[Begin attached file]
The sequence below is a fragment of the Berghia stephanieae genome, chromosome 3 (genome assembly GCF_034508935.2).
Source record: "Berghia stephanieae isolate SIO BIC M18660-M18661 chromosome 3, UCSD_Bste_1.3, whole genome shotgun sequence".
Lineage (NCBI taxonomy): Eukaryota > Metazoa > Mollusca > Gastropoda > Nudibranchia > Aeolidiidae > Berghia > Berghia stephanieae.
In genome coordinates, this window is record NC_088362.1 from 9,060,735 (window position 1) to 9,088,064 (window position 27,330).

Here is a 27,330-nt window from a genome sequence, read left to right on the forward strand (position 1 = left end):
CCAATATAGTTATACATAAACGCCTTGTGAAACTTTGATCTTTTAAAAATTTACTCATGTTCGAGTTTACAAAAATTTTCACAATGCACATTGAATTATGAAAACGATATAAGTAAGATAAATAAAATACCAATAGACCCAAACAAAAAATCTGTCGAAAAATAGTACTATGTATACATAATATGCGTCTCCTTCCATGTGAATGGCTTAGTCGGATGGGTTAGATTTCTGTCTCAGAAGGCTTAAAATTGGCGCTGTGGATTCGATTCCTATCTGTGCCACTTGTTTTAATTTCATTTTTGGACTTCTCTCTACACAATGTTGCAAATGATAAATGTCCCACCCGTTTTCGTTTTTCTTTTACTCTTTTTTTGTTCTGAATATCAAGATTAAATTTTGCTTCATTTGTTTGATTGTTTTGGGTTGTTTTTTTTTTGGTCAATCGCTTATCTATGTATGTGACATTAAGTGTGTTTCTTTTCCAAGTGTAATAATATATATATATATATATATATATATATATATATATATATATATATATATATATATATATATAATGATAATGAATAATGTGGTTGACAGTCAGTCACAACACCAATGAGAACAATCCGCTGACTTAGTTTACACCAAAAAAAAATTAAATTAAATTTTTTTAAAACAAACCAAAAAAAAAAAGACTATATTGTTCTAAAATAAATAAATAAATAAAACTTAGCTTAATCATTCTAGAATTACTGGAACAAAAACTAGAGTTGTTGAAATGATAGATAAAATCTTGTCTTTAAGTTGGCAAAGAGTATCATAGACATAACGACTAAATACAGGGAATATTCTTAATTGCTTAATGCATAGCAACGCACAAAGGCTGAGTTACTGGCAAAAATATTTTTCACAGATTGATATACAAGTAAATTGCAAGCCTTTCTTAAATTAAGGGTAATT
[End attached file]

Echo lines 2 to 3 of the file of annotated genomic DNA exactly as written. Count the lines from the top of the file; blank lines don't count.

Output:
Source record: "Berghia stephanieae isolate SIO BIC M18660-M18661 chromosome 3, UCSD_Bste_1.3, whole genome shotgun sequence".
Lineage (NCBI taxonomy): Eukaryota > Metazoa > Mollusca > Gastropoda > Nudibranchia > Aeolidiidae > Berghia > Berghia stephanieae.